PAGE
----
The collection of information is mandatory. The likely respondents may include small businesses or organizations. The estimated annual burden per respondent will vary depending on the number of shipments that manufacturers of tobacco products remove from their premises in bond for experimental purposes. Estimated total annual recordkeeping burden under this proposed rule is 1 hour since the records to be maintained are customary and usual for private and business purposes. Estimated average annual burden per respondent and/or recordkeeper is less than 1 hour. The estimated number of recordkeepers is 165.
An agency may not conduct or sponsor, and a person is not required to respond to, a collection of information unless it displays a valid control number assigned by the Office of Management and Budget.
“Plain Language” Changes
During the revision of the regulations in this document, we also tried to simplify and clarify the language of the affected section of the regulations. Any suggestions for improving the readability of these regulations may be submitted as comments to the cross-referenced notice of proposed rulemaking.
4. Drafting Information
The principal author of this document is Robert Ruhf, Regulations Division, Bureau of Alcohol, Tobacco and Firearms. However, other personnel of ATF and the Treasury Department participated in developing the document.Start List of Subjects
List of Subjects in 27 CFR Part 40
- Administrative practice and procedure
- Authority delegations
- Cigars and cigarettes
- Electronic fund transfers
- Excise taxes
- Packaging and containers
- Reporting and recordkeeping requirements
- Seizures and forfeitures
- Surety bonds
Authority and Issuance
We propose to amend Title 27 of the Code of Federal Regulations as follows:Start Part
PART 40—MANUFACTURERS OF TOBACCO PRODUCTS AND CIGARETTE PAPERS AND TUBES
Paragraph 1. The authority citation for part 40 continues to read as follows:
Par. 2. Section 40.232 is revised to read as follows:
A manufacturer of tobacco products may use tobacco products without determination and payment of tax as set forth in this section.
(a) What are experimental purposes? Experimental purposes are operations or tests carried out under controlled conditions to discover an unknown scientific principle or to gather facts about an existing scientific principle. Examples of experimental purposes are:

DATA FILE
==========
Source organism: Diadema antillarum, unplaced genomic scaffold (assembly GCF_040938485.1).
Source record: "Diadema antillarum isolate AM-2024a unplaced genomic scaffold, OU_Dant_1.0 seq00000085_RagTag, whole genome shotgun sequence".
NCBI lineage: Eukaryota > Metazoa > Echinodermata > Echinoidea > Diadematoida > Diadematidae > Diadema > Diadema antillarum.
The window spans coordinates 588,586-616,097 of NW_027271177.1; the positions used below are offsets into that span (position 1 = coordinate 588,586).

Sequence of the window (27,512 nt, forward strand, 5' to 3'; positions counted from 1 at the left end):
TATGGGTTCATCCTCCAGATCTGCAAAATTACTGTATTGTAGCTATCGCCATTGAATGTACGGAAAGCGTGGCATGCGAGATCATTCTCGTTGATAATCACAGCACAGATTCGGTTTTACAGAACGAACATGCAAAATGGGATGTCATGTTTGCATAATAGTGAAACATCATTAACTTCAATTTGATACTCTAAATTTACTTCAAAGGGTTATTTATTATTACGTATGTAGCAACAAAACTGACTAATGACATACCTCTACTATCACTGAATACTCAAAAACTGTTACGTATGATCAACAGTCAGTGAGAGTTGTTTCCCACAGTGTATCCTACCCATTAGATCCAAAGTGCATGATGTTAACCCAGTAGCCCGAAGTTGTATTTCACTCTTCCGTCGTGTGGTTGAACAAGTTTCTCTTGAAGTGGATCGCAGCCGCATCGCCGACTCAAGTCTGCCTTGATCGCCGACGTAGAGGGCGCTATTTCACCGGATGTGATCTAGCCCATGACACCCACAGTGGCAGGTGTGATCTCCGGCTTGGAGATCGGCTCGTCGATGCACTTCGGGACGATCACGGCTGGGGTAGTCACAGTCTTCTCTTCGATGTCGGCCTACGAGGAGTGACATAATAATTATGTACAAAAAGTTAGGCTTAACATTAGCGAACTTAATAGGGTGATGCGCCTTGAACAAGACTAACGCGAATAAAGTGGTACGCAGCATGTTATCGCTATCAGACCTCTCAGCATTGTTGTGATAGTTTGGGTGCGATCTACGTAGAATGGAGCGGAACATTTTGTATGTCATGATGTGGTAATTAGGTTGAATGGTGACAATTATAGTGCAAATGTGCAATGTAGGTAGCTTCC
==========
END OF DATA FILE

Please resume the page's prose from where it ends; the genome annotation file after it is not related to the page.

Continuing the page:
(1) Use by manufacturers to determine scientific facts relating to tobacco products, such as content of certain chemicals;
(2) Use by producers of machines designed to package such products for testing and experimenting in the operation of these machines; and
(3) Use in laboratories, hospitals, medical centers, institutes, colleges, and universities, for scientific, technical, or medical research.
(b) What purposes are not experimental? Tobacco products used for advertising or consumer testing outside the factory premises, or as salesmen's or customers' samples are not experimental purposes.
(c) Use in factory. A manufacturer of tobacco products may use tobacco products without determination and payment of tax for experimental purposes in a factory.
(d) Use outside factory. A manufacturer may remove tobacco products in bond for experimental purposes outside a factory. When tobacco products are shipped for experimental purposes outside the factory, the proprietor of the factory remains liable for the taxes imposed by 26 U.S.C. 5701 until the occurrence of one of the following events:
(1) The tobacco products are returned to the premises of the factory from which they were shipped; or
(2) The tobacco products are destroyed during or after the use of such products for experimental purposes.
(e) Record of use. In addition to the records prescribed by § 40.183, a manufacturer who removes tobacco products in bond for experimental purposes outside a factory must prepare and maintain a record containing the following information:
(1) Name and address of the consignee;
(2) Kind and quantity of tobacco products removed;
(3) Description of packaging, if any, of the tobacco products removed;
(4) Description of how and when the consignee will use the tobacco products; andStart Printed Page 52733
(5) Disposition of any remaining tobacco products after the consignee's use.
(Approved by the Office of Management and Budget under Control Number 1512-)
(72 Stat. 1418, as amended; 26 U.S.C. 5704)
Signed: August 28, 2001.
Bradley A. Buckles,
Director.Approved: September 12, 2001.
Timothy E. Skud,
Acting Deputy Assistant Secretary (Regulatory, Tariff and Trade Enforcement).
[FR Doc. 01-25843 Filed 10-16-01; 8:45 am]
BILLING CODE 4810-31-U